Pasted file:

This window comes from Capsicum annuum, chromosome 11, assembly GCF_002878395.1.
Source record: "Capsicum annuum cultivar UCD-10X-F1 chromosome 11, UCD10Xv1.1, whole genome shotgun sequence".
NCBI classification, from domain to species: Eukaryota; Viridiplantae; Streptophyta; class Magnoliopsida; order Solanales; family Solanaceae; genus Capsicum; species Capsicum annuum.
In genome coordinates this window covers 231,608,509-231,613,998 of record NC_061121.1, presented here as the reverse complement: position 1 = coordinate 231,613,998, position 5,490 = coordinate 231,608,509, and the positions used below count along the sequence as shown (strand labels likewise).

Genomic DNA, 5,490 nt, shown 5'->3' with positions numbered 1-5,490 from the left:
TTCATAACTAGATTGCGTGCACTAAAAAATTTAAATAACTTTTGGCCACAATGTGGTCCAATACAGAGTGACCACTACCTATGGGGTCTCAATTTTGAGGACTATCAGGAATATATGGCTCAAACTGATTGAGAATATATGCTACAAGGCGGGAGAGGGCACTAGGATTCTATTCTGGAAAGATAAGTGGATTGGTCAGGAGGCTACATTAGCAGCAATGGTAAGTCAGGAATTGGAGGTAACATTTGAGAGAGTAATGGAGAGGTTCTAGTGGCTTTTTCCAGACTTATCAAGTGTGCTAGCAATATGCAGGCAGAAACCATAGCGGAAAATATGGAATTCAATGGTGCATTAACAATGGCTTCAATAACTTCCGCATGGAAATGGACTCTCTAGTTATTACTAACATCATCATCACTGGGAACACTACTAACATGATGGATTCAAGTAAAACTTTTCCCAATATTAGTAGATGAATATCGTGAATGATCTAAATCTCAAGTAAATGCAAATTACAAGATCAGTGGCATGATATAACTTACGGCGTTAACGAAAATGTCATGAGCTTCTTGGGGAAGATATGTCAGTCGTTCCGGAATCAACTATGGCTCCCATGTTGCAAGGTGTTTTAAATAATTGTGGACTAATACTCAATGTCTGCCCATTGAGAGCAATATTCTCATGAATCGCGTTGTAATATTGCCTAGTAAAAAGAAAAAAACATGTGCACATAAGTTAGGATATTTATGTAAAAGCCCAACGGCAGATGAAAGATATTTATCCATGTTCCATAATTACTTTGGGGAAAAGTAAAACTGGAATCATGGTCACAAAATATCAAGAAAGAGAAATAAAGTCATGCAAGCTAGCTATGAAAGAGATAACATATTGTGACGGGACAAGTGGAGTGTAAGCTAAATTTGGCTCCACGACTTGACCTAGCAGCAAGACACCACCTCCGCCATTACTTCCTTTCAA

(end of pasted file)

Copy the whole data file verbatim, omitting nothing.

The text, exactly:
This window comes from Capsicum annuum, chromosome 11, assembly GCF_002878395.1.
Source record: "Capsicum annuum cultivar UCD-10X-F1 chromosome 11, UCD10Xv1.1, whole genome shotgun sequence".
NCBI classification, from domain to species: Eukaryota; Viridiplantae; Streptophyta; class Magnoliopsida; order Solanales; family Solanaceae; genus Capsicum; species Capsicum annuum.
In genome coordinates this window covers 231,608,509-231,613,998 of record NC_061121.1, presented here as the reverse complement: position 1 = coordinate 231,613,998, position 5,490 = coordinate 231,608,509, and the positions used below count along the sequence as shown (strand labels likewise).

Genomic DNA, 5,490 nt, shown 5'->3' with positions numbered 1-5,490 from the left:
TTCATAACTAGATTGCGTGCACTAAAAAATTTAAATAACTTTTGGCCACAATGTGGTCCAATACAGAGTGACCACTACCTATGGGGTCTCAATTTTGAGGACTATCAGGAATATATGGCTCAAACTGATTGAGAATATATGCTACAAGGCGGGAGAGGGCACTAGGATTCTATTCTGGAAAGATAAGTGGATTGGTCAGGAGGCTACATTAGCAGCAATGGTAAGTCAGGAATTGGAGGTAACATTTGAGAGAGTAATGGAGAGGTTCTAGTGGCTTTTTCCAGACTTATCAAGTGTGCTAGCAATATGCAGGCAGAAACCATAGCGGAAAATATGGAATTCAATGGTGCATTAACAATGGCTTCAATAACTTCCGCATGGAAATGGACTCTCTAGTTATTACTAACATCATCATCACTGGGAACACTACTAACATGATGGATTCAAGTAAAACTTTTCCCAATATTAGTAGATGAATATCGTGAATGATCTAAATCTCAAGTAAATGCAAATTACAAGATCAGTGGCATGATATAACTTACGGCGTTAACGAAAATGTCATGAGCTTCTTGGGGAAGATATGTCAGTCGTTCCGGAATCAACTATGGCTCCCATGTTGCAAGGTGTTTTAAATAATTGTGGACTAATACTCAATGTCTGCCCATTGAGAGCAATATTCTCATGAATCGCGTTGTAATATTGCCTAGTAAAAAGAAAAAAACATGTGCACATAAGTTAGGATATTTATGTAAAAGCCCAACGGCAGATGAAAGATATTTATCCATGTTCCATAATTACTTTGGGGAAAAGTAAAACTGGAATCATGGTCACAAAATATCAAGAAAGAGAAATAAAGTCATGCAAGCTAGCTATGAAAGAGATAACATATTGTGACGGGACAAGTGGAGTGTAAGCTAAATTTGGCTCCACGACTTGACCTAGCAGCAAGACACCACCTCCGCCATTACTTCCTTTCAA